There have been debates, bluster, TV coverage, and more, but you know what’s been lacking in this Presidential race…a serious discussion of the debt, deficit, and government spending. It’s been skipped, and the degree to which this issue is not in vogue these days fits with what I have seen since I came back to the US Congress two and a half years ago.
Unlike the issues of guns, abortion, trade, ISIS, refugees, education, and more, this one issue falls into the category of near radio silence. Yet what the next President and Congress do to affect the sustainability of the way in which your money is spent in Washington will have more to do with the value of our currency, your savings, and even your way of life than any of today’s hot-button issues.
So my New Year’s hope is that in FOX Business’s Thursday debate here in Charleston, this issue is actually examined and discussed in a real and substantive way.
Here are a few things to ponder when you think about the federal budget, and why we have to act now.
In just ten years, there will only be enough money coming into the federal government to pay for interest and entitlements…and nothing else. This is not in our grandkid’s time, it’s in the next President’s time that the consequences of this financial reality begin to really come home. It will mean dire things for interest rates, inflation, and the value of the dollar…and by extension the value of all you possess and plan to retire on.
The growth in the federal government debt is becoming geometric. This makes sense, as Einstein was once asked what the most powerful force in the universe was, and his reply was compound interest. Debt can work for you, or against you in very powerful ways…and America is on the verge of experiencing very negative forces on this front. Think about the growth this way: it took two hundred years for our nation to accumulate $5 trillion in debt, yet during just the eight years of the George W. Bush presidency, it doubled and moved from $5 to $10 trillion. Now in the Obama presidency, it is doubling again, moving from $10 to $20 trillion. A freight train is coming at us, and we are not discussing it.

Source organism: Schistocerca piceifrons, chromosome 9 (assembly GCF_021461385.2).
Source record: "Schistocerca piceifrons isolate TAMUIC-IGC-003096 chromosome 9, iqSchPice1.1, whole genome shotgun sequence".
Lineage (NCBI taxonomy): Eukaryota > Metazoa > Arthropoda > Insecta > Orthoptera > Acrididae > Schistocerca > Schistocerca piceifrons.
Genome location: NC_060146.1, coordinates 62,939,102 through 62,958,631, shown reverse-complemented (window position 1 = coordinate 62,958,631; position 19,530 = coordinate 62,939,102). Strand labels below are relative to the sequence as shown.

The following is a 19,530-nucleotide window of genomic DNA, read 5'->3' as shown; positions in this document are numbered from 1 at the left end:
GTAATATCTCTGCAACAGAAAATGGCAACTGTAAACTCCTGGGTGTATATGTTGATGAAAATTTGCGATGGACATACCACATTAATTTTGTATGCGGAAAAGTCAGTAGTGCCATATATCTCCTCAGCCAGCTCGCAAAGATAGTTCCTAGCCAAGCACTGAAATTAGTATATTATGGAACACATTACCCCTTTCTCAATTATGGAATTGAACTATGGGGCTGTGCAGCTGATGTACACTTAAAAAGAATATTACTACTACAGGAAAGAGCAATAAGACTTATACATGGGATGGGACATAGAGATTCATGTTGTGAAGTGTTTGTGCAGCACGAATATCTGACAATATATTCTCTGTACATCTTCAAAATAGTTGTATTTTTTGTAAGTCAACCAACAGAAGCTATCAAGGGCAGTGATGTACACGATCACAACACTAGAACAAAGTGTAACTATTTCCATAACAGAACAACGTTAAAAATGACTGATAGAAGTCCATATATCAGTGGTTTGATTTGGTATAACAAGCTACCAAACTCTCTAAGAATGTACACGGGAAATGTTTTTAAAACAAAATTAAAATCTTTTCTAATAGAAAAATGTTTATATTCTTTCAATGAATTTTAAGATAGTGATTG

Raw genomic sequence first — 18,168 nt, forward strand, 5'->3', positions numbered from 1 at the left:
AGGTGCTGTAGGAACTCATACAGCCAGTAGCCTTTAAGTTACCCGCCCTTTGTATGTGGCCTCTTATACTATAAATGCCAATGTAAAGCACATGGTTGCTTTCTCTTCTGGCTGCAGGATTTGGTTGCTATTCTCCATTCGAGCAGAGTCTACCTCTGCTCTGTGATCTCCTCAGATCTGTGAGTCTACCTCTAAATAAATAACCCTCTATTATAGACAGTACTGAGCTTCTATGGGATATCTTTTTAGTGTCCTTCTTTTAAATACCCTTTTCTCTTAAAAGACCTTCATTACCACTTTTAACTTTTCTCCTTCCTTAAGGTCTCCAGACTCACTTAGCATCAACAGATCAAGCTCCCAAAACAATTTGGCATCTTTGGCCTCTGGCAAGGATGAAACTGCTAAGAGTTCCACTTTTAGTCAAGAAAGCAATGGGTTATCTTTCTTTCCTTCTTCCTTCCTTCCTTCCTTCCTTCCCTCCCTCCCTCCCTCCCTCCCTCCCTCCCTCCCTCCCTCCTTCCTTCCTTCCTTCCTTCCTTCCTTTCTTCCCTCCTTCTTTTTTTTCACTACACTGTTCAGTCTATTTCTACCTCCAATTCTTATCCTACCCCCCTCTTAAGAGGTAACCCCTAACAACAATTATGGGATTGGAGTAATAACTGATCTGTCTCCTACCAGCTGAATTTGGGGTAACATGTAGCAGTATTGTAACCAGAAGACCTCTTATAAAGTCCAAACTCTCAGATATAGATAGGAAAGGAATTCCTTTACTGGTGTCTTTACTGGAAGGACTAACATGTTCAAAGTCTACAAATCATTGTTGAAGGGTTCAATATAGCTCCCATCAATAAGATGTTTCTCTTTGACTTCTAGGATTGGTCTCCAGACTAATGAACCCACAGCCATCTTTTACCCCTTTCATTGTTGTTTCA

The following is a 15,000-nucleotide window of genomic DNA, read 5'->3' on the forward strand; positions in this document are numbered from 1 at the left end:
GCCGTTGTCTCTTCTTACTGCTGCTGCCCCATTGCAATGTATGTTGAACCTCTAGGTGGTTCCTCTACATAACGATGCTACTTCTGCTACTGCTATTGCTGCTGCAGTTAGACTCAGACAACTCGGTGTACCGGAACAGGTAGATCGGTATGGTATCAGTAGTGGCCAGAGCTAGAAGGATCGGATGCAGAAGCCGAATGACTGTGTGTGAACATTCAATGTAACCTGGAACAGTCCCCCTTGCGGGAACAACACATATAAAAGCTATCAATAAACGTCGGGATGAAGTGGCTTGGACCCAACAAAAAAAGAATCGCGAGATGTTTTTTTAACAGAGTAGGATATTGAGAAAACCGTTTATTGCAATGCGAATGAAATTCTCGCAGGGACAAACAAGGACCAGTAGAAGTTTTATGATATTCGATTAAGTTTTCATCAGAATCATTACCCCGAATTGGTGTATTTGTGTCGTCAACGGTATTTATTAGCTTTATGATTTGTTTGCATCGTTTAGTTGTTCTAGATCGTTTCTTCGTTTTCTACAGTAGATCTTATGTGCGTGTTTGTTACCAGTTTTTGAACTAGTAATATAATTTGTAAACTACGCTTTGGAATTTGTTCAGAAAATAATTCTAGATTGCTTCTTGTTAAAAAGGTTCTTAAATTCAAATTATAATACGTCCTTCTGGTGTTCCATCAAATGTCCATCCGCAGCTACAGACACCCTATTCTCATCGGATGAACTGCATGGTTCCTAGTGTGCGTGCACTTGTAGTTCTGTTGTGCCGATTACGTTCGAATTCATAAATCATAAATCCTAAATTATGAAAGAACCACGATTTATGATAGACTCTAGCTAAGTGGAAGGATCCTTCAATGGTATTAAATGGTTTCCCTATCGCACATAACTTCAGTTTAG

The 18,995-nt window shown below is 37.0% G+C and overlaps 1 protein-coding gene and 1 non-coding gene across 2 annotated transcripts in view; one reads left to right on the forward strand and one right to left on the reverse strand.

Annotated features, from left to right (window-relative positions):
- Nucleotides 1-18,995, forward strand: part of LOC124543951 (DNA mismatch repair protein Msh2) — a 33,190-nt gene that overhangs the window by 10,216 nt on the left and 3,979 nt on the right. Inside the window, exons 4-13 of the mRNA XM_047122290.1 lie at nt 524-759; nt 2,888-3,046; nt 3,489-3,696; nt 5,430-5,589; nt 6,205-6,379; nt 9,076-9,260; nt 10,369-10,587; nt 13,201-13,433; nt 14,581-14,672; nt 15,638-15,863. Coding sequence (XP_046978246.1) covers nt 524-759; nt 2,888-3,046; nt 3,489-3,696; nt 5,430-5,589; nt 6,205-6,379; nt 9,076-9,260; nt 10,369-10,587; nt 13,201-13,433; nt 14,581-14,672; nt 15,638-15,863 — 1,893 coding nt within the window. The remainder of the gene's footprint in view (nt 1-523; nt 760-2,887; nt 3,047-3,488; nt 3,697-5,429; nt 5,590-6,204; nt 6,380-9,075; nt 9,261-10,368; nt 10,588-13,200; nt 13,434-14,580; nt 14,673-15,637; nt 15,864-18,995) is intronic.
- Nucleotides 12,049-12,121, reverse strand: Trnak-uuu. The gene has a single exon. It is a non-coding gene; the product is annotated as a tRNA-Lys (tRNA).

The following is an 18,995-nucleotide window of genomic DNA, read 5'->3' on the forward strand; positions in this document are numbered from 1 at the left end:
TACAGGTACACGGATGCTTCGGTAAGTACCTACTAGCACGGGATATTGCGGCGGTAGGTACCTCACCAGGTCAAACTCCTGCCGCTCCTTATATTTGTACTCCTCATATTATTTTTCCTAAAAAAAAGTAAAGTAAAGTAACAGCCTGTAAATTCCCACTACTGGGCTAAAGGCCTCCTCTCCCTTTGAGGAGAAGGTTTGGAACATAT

Most frightening is that it’s all scheduled to get much worse over the next ten and twenty years. Because our federal government has operated on what’s called a unified budget since the time of the Vietnam War, the real cost of government’s operations has been masked. Every dollar that came into Washington was spent. Dollars that came in to programs like Social Security masked the true cost of government because their surpluses were used in current operations of government. In Lowcountry terms, this represented the tides coming in. But now the tides are going out because the baby boomers are retiring and these trust funds are running deficits. This phenomenon will grow as the numbers of retirees grow over the years ahead.
Finally, you can’t go much below zero in setting interest rates. The Fed has aided and abetted spending in Washington as it has kept interest rates artificially low. When rates return to historical norms, hundreds of billions will be added each year in interest cost at the federal governmental level. The Federal Reserve has actually done much more than this as its balance sheet swelled over the last few years from $850 billion in 2008 to $4.4 trillion today. Without the Fed buying Treasury paper as it’s done, there is no way the federal government could have run the deficits it has without inflation or taxation that would have caught the interest of Congress, voters…and maybe even Presidential candidates.
Where does all this leave me? Hoping that we don’t have another debate filled with discussion of shiny and distracting objects…but debate that does address what Admiral Mike Mullen called the greatest threat to America: the federal debt. But we will see come Thursday…
Mark Sanford currently serves as the U.S. Representative for South Carolina's 1st congressional district.